One-hundred sixty-one (58.2%) teeth belong to females, while 116 (41.9%) teeth belong to males. The average age was 32.2 years (range: 10-70). The number of roots most commonly observed were three roots in 270 teeth (97.5%). Only seven teeth (2.5%) had two roots, and in three teeth, the roots were located in buccal and palatal position, while in 4 teeth, the roots were located in mesial and distal position ([Table 1]).

Table 1

Summary of gender, age, and root number of maxillary first and second molars

Tooth type

No. of patients included (%)

No. of patient excluded (%)

Female (%)

Male (%)

Age mean

4 roots (%)

3 roots (%)

2 roots (%)

1 root (%)

Maxillary first molar

277 out of 1,088 (25.5)

811 (74.5)

161 (58.2)

116 (41.9)

32.2 (10-70)

0

270 (97.5)

7(2.5)

0

Maxillary second molar

330 out of 1,088 (30.3)

758 (69.7)

207 (62.7)

123 (37.3)

32.5 (12-69)

4 (1.2)

291 (88.2)

24 (7.3)

11 (3.3)

The root canal configuration of maxillary first molar, Vertucci type I classification was always observed in the palatal root (100%) and most of the distobuccal root (97%) except for eight teeth, five (1.9%) had Vertucci type III and three (1.1%) had type V classification. Different Vertucci classifications were observed in the mesiobuccal root, in which Vertucci type IV was the predominant configuration (35.9%) followed by type II (21.1%), type III (17%), type I (12.9%), type V (9.3%), and type VI (2.6%). Three (1.2%) mesiobuccal roots had complex anatomy. Two rooted maxillary first molars with buccal and palatal roots and one of which had mesial and distal root had Vertucci type I classification in all the roots. Two mesial roots had type III and one root had type IV. Three distal roots had type IV ([Table 2]).

Table 2

Number and percentage of root canal system in maxillary first molar

Maxillary first molar

Root

Type I (1), n (%)

Type II (2-1), n (%)

Type III (1-2-1), n (%)

Type IV (2-2), n (%)

Type V (1-2), n (%)

Type VI (2-1-2), n (%)

Complex anatomy

Abbreviations: B, buccal; D, distal; DB, distobuccal; M, mesial; MB, mesiobuccal; P, palatal.

aComplex anatomy of mesiobuccal root.

3 roots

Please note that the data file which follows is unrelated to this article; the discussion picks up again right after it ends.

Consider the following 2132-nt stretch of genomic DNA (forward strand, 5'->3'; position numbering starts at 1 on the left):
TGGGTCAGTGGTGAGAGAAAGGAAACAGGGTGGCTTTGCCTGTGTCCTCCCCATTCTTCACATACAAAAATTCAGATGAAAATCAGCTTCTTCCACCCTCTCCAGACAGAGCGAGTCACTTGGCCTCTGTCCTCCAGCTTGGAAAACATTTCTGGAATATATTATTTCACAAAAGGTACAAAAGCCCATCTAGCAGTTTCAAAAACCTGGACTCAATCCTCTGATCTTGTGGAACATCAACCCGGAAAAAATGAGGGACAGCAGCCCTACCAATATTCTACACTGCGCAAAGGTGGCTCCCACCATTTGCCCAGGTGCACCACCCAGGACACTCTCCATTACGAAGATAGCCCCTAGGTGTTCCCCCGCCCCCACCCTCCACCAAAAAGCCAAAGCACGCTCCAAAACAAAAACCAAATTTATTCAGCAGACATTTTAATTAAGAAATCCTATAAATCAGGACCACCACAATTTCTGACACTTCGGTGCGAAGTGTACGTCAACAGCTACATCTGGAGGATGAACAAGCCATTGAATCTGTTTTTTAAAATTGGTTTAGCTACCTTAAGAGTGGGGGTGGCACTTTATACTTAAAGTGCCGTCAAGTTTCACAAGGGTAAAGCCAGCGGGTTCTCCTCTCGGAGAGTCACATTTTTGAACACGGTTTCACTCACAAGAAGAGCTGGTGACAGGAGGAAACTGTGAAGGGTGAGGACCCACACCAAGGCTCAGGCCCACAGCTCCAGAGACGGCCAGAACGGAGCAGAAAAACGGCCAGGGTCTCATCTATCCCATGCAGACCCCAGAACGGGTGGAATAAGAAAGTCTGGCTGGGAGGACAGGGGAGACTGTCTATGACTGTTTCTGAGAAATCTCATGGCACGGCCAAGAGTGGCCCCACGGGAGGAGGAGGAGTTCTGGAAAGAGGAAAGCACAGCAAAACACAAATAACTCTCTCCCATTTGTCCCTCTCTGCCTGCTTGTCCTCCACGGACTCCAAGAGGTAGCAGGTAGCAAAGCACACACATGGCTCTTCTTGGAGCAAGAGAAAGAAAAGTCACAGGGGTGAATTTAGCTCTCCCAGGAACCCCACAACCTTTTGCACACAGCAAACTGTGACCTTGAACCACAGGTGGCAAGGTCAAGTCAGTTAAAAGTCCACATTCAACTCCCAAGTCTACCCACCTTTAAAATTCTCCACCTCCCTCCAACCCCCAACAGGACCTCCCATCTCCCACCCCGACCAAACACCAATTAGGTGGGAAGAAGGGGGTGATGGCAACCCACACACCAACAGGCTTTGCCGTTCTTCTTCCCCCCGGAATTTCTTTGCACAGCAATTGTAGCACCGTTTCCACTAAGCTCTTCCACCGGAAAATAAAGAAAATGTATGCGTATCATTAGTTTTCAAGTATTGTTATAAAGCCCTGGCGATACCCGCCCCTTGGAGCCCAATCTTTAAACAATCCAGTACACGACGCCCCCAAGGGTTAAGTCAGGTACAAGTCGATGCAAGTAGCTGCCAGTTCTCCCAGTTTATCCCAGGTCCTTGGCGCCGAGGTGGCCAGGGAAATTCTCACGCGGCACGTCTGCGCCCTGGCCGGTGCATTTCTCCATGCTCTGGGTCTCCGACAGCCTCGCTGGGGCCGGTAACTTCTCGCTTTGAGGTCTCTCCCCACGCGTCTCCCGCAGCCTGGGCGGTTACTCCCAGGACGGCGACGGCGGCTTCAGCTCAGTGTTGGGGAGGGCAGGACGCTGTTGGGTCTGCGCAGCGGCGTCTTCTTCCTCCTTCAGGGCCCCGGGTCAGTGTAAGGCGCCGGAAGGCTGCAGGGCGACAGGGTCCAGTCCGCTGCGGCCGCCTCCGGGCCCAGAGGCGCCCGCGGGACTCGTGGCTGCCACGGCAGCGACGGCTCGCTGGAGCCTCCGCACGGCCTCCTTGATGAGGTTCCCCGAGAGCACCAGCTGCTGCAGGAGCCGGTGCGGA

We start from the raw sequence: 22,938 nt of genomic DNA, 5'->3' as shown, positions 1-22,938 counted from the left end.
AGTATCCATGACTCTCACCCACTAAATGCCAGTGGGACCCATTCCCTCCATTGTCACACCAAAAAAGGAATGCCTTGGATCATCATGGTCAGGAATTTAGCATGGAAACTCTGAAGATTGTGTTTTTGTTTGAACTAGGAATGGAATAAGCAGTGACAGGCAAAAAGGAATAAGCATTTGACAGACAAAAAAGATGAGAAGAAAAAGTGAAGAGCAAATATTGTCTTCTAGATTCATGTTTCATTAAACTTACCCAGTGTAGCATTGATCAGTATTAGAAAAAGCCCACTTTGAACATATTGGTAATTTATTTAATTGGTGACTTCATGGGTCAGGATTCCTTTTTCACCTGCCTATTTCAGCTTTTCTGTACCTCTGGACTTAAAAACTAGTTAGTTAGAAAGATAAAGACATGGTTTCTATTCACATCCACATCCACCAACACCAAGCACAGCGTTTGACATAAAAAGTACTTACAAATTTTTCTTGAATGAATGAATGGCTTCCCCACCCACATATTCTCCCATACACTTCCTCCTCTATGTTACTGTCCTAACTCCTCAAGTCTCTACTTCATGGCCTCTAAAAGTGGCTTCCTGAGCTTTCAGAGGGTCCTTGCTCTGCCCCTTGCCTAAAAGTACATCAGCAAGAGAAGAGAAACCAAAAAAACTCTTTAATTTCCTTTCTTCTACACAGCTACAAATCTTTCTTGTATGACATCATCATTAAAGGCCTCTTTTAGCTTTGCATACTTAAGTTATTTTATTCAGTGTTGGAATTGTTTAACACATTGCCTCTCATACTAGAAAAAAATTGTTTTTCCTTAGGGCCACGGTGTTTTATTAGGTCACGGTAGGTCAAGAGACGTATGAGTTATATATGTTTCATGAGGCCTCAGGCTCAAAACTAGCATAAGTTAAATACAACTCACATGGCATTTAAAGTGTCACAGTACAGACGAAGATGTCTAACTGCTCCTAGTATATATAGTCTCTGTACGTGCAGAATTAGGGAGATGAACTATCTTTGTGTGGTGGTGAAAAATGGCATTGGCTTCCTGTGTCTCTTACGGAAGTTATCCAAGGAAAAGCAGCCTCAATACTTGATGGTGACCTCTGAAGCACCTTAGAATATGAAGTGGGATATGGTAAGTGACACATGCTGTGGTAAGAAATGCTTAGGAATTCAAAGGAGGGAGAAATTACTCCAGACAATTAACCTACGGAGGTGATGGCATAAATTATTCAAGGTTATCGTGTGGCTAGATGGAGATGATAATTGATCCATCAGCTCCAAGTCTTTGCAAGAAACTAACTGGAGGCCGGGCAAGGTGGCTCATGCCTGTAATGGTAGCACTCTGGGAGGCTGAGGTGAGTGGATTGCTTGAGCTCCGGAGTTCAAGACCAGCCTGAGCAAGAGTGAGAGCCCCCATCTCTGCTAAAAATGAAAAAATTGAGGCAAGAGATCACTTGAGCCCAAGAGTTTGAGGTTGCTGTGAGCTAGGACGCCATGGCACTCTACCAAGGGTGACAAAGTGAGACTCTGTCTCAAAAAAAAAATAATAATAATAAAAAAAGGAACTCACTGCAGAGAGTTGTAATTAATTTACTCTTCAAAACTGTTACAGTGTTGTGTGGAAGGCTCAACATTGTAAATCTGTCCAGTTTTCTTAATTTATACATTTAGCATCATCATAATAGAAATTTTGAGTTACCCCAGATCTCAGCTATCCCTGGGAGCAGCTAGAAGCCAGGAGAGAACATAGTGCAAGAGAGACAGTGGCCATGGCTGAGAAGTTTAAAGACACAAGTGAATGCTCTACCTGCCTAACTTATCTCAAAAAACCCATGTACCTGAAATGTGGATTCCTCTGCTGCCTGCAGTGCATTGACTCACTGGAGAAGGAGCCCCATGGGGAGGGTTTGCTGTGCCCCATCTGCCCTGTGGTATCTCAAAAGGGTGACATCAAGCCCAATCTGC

MB

35 (12.9)

57 (21.1)

46 (17)

97 (35.9)

25 (9.3)

7 (2.6)

3 (1.1)

2-1-2-1a

DB

262 (97)

0 (0)

5 (1.9)

0

3 (1.1)

0 (0)

2-1-2-1-2a

P

100

0

0

0

0

0

2-3-1a

2 roots

B

3

0

0

0

0

0

P

3

0

0

0

0

0

M

1

0

2

1

0

0

D

1

0

0

3

0

0

The comparison between the upper right and left maxillary first molars in the same individuals found to be symmetrical in 96.9% and dissimilar in 3.1%, while the root canal configuration was found to be symmetrical in 46.9% and asymmetrical in 53.1% ([Table 3]).

Table 3

Symmetry of maxillary first and second molars

Maxillary first molar

Symmetry

Asymmetry

Maxillary second molar

Symmetry

Asymmetry

Abbreviations: Lt, left; Rt, right.

Root number

96.9% Rt and Lt the same

3.1% Rt and Lt different

Root number

89.4% Rt and Lt the same

10.6% Rt and Lt different

Root canal configuration

46.9% Rt and Lt the same

53.1% Rt and Lt different

Root canal configuration

39.8% Rt and Lt the same

60.2% Rt and Lt different

For maxillary second molar, 330 teeth (30.3%) were included, in which 62.7% of teeth belong to females and 37.3% of teeth belong to males. The age ranged from 12 to 69 years with an average of 32.5 years. The number of the roots most commonly observed were three (88.2%), two (7.3%), one (3.3%), and four roots (1.2%) ([Table 1]). The two rooted maxillary second molars were found to be either in mesial and distal or buccal and palatal position.